We know how busy a hectic day can get – especially if you’re out and about! And you’re just more likely to cope better with a busy day if you’re hydrated. Each day, with everything we do, we are constantly expelling water from our bodies…and this water needs to be replaced in order for us to function at our best and stay fit and healthy. That means hydrate, hydrate, hydrate! It’s time to drink some water. But exactly how much water should you drink a day? Keep on reading for guidelines around this and learn why it’s so important to stay hydrated.
Why is it important to stay hydrated?
Drinking the right amount of water and staying hydrated has a direct effect on your health and how your body operates throughout the day (1). This means that drinking the right amount of water and staying hydrated is extremely important to give that busy body the support it needs. Remember - if you don’t stay hydrated throughout the day, you could begin to experience some of the following symptoms (and let’s face it, you don’t want that – you’re far too busy!):
- Fatigue/tiredness – if you do not stay hydrated, the likelihood is that fatigue will begin to set in. You will start to feel tired and may suffer from poor concentration.
- Headaches – Lack of hydration can cause the brain to shrink ever so slightly. This shrinkage can cause headaches.
- Confusion – Dizziness or confusion is a common sign that you are dehydrated.
- Dry skin – Your skin can dry out when you are not properly hydrated. If it stays dehydrated, this could cause further skin issues.
- And more
To learn more about the importance of staying hydrated take a read of our staying hydrated on the go article.
How much water should you drink a day?
Understanding how much water you need to drink in a day isn’t just down to a single one-size-fits-all number. Lots of different external factors can affect the amount of water that your body and mind need to be in tip-top condition. Below are just a few of the most common factors that can affect how much water you should drink a day:
- The weather – The weather is one of the biggest factors that can affect how much water you need to stay hydrated. The hotter it is, the more you will sweat. The more you sweat, the more water your body will lose – and this lost water will need to be replaced.
- Illness – If you are ill you may need to hydrate more often than usual. Many illnesses cause symptoms that can provoke the loss of water from your body, and make you feel the effects of dehydration, on top of all your other symptoms. Water loss when you’re ill can happen through sweating, fevers or diarrhoea.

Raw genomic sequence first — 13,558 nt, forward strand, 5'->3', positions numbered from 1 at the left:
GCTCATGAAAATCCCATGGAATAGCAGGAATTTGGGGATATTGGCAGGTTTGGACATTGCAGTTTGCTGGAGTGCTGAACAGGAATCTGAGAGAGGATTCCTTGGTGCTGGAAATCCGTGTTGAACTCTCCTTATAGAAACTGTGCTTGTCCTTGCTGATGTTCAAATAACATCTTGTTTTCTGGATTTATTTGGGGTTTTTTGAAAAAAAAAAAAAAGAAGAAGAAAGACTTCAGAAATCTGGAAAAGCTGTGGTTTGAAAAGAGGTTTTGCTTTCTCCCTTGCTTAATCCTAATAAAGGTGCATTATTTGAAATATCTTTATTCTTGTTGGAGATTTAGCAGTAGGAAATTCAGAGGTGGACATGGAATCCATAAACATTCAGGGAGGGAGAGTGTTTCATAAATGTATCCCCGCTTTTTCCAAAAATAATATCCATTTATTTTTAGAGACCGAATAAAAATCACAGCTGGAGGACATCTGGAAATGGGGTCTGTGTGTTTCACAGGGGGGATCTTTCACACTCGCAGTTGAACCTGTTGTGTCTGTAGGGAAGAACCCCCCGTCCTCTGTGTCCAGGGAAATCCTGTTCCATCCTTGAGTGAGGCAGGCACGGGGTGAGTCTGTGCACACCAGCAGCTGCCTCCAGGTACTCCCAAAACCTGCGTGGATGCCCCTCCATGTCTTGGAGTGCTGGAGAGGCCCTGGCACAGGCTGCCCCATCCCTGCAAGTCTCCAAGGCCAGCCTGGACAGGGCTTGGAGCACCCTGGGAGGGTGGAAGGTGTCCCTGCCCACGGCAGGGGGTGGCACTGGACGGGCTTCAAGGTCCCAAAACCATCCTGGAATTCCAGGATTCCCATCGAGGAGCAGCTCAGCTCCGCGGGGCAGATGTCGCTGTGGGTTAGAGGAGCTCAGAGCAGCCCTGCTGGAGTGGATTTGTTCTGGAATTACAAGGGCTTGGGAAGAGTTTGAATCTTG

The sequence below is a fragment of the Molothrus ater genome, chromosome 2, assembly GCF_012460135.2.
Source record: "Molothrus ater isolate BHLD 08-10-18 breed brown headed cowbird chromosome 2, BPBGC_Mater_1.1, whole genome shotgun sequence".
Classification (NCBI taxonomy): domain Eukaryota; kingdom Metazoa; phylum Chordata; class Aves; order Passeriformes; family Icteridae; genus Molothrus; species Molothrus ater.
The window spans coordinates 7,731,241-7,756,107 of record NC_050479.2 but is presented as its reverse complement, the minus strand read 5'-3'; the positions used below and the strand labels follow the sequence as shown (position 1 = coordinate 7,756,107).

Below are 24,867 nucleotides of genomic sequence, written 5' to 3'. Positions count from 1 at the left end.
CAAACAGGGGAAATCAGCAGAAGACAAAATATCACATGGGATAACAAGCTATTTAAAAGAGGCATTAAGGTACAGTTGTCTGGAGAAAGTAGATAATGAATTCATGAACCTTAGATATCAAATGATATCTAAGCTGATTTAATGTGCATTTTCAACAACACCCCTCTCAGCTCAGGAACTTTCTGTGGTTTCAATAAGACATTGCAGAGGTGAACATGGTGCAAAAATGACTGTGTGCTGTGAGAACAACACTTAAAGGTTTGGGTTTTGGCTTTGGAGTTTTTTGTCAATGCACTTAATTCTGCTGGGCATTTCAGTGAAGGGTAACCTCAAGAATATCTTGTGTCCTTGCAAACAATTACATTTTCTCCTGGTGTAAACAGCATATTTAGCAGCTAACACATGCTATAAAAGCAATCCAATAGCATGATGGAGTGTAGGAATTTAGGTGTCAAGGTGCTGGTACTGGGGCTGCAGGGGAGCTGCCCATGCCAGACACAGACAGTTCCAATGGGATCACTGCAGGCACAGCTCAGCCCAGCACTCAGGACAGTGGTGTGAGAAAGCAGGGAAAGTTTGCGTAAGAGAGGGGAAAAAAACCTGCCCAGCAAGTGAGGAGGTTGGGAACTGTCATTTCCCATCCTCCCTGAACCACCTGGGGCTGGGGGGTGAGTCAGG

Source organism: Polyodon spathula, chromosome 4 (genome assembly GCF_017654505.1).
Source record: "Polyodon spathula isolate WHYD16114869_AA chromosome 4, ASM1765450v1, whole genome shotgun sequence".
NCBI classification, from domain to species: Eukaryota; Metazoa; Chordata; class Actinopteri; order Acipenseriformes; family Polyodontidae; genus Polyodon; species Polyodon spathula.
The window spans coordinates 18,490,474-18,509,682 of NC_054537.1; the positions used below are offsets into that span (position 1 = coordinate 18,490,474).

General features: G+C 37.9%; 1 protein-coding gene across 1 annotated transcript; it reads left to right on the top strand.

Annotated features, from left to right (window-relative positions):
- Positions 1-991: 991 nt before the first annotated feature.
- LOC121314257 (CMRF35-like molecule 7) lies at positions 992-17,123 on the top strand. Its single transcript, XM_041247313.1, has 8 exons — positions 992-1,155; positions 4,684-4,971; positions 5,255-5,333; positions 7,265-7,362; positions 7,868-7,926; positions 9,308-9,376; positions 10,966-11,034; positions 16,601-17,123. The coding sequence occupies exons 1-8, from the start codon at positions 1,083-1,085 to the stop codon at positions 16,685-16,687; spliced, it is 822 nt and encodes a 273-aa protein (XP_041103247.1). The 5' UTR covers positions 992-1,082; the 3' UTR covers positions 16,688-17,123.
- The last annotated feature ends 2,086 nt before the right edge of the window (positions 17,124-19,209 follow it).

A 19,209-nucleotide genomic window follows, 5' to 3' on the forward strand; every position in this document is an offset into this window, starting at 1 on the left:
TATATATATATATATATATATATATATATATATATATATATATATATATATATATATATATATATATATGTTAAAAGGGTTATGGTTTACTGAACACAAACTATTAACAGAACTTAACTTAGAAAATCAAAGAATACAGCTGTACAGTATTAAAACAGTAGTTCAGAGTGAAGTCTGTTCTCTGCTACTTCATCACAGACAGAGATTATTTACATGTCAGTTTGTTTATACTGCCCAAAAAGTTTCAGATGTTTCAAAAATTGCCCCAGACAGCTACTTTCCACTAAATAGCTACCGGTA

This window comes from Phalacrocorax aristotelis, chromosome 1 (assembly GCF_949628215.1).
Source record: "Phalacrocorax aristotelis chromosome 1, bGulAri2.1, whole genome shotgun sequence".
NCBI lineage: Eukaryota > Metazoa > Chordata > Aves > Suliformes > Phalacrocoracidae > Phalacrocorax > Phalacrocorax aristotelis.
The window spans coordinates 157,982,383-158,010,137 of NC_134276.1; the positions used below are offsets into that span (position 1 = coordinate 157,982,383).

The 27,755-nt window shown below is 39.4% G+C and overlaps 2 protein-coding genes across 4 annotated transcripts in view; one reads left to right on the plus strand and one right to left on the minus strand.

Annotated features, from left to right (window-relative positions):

- Exercise – Exercising is a great way to keep fit and healthy. However, exerting yourself physically usually means that you will sweat more, and this means that your body will lose water. Increased sweating means an increased need for hydration to replace the water lost – and it follows that you will need to drink more water.
- Pregnant/breast feeding – If you are pregnant or breastfeeding you will need to drink more water than you usually do. If you are pregnant, good hydration helps to support the baby’s growth; and if you are breastfeeding, drinking more water helps to replace the water that your body loses in milk.
As a general rule the European Food Safety Authority (2) recommends that men should try to drink around 2.5 litres a day and women around 2 litres of water a day*. This overall total should be made up by both food and drink consumption. Around 20-30% of this water should come from food, and the rest from drinks.
It’s important to remember that all of this is just a guide as to how much you should drink a day, and not a hard rule. Other factors could cause your body to need more or less water than the recommended amount. The very best rule you can follow is to trust your body and drink whenever you feel thirsty.
How to check if you’re drinking enough?
So, how do you know if you’ve been drinking enough? It’s easy to lose track sometimes – we’ve all been there! If you’ve lost sight of what you have or haven’t drunk throughout the day and want to check if you are hydrated or not there are a number of signs (3) you can look out for:
- Urine – your urine is a good indicator as to whether you are hydrated or not. Your urine should be clear or a pale-yellow colour if you are hydrated. A darker colour of urine indicates that you need to drink a bit more in order to make sure your body is hydrated enough. If your urine is orange or darker in colour, then you may be severely dehydrated; it’s worth making a visit to your doctor!
- Bad breath – Unfortunately, bad breath is another sign that you might not be drinking enough. Bad breath can be caused by a lack of saliva, which could be down to dehydration.
- Thirst – Are you thirsty? This one is an obvious one, but the easiest way to check if you are drinking enough water is to check if you are feeling thirsty! If you are, your body is telling you that you need to drink and you shouldn’t ignore its cues. Why not quench that thirst with a bottle of Buxton?
*Water contributes to the maintenance of normal physical and cognitive function and normal regulation of body temperature.
At least 2L of water, from all sources, should be consumed per day, as part of a healthy diet and lifestyle